This is one of the best stories I've seen from you in a long time. Abby and Jen may be my favorite characters you've ever created. Their friendship is not only well-written and believable, but incredibly sweet. The fact that neither of them ever started swapping traits without the consent of the other, and that they regularly consulted one another on their feelings about the swaps, provided a real sense of genuine concern and respect for each other's comfort and well-being. Then there was the constant goofy, playful banter between Abby and Jen, which was endlessly entertaining, ranging from hilarious to downright adorable, and really helped make their relationship and the swapping feel "real" and spontaneous. I also liked that—instead of dumping a bunch of details about their respective physical appearances at the beginning of the story—we get to know these characters gradually over the course of the story (even as they swap out their identifying traits).
The pacing of the story is also excellent: I really enjoyed how Abby and Jen discover the transfer ability through minor unintentional swaps, and proceed to experiment with it though a series of increasingly dramatic transfers, with full-body swaps not coming until the very end. It built a sense of anticipation that really helped draw me into the story. I also appreciate the level of detail you go into when describing the swaps themselves. None of them felt rushed, and even though many of the same swaps were perfumed multiple times, they never felt reused or bland.
My favorite moment in the story is undeniably the scene where Abby playfully teases Jen about her "flat ass", which prompts Jen to swap their butts (made funnier by Abby appearing momentarily chagrined at the prospect of parting with her curvaceous runner's rump,
though happily she quickly falls in love with her new, more petite derriére), which leads to a brief debate between the two over whether the original owner of a transferred bottom maintains the right to slap said bottom following its relocation to another person's backside. (It doesn't hurt that the booty is my personal favorite body part to be the subject of a swap, expansion, reduction, or other such shift in dimensions.)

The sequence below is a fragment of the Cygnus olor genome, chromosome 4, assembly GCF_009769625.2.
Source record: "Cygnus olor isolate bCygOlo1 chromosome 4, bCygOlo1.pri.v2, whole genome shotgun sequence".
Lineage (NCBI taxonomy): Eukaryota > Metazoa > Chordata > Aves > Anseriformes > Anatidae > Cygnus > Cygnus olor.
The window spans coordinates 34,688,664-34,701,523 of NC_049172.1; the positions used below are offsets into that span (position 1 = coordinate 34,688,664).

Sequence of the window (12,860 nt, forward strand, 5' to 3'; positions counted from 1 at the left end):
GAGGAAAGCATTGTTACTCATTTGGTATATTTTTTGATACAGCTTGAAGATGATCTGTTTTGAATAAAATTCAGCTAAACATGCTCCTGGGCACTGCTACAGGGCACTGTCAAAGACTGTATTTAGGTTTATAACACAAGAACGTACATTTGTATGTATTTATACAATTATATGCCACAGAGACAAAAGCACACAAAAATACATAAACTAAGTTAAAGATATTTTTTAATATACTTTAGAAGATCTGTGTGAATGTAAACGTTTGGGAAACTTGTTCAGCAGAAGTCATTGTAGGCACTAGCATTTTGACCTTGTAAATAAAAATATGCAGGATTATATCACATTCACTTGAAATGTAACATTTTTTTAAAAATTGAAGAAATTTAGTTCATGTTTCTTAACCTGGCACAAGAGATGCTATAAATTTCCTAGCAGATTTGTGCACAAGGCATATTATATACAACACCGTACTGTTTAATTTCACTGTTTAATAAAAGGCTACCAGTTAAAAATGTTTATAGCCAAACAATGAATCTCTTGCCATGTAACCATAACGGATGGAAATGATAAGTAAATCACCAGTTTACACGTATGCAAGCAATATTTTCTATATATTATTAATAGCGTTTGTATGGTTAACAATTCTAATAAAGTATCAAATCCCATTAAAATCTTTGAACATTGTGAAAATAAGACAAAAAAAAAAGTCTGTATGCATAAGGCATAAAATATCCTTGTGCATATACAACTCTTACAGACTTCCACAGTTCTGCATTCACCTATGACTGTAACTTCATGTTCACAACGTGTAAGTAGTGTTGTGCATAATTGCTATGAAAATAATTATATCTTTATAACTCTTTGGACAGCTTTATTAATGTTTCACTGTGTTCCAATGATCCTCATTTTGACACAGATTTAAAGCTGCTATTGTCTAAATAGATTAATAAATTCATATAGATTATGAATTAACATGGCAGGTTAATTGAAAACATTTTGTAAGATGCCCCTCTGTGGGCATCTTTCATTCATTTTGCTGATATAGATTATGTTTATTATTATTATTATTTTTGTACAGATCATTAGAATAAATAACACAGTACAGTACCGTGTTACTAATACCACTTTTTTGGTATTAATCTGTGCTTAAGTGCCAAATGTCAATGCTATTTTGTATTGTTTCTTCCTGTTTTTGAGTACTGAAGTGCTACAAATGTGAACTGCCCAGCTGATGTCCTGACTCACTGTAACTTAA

One more detail I appreciate about this story is that towards the end, after Jen has fully become Abby and Abby Jen, the two are implied to still retain traces of their original personalities. Maybe it's just me, but in all honesty, I find transfer stories where the subjects completely lose their original identities to be—for lack of a better term—kind of pointless. The way I see it, if two people swap everything
, to the point that they don't even remember being their original selves, then essentially no character development has occurred and nothing has been gained from swapping. (Again, just my opinion. No offense to those who enjoy that sort of thing.) This story, by contrast, allows for the interpretation that even though the characters have exchanged lives, the retained vestiges of their old identities will allow Abby and Jen to live their lives even more fully than the original Jen and Abby could have (if that makes any kind of sense).
There is just one piece of constructive criticism I would like to offer, and that is in the area of punctuation. There are a lot of missing commas and periods throughout both chapters, especially in sentences where quotation marks are used, such as when characters are speaking or height measurements are given. (I can sympathize; punctuation can get confusing fast when quotation marks are involved.) For example:
“Yeah” Abby concluded “It just felt right for me to be your height”
There are three missing punctuation marks in that sentence: a comma at the end of the first quote, a period (or comma depending on style; since you apparently prefer to capitalize interrupted quotations, I would recommend a period) before the second quotation, and a period at the end of the second quotation. The correctly punctuated sentence should look like this. (Punctuation marks underlined and boldfaced for visibility):
“Yeah,” Abby concluded. “It just felt right for me to be your height.”
It's worth noting that you do
demonstrate correct quotation punctuation whenever question marks and exclamation points are involved, such as in the following example:
“So you wanted them anyway?” Abby asked.
Basically, all you need to remember is to use commas and periods in quotations the same way you use question marks and exclamation points (placement-wise). I hope that makes sense.
Finally, in instances where quotation marks indicate a measurement (as in # feet, # inches), the punctuation mark should come after the quotation mark. (Just think of the quotation mark as a contraction of the word "inches".) Corrected example as follows:
Abby was 5’9”, while Jen was just 5’3”.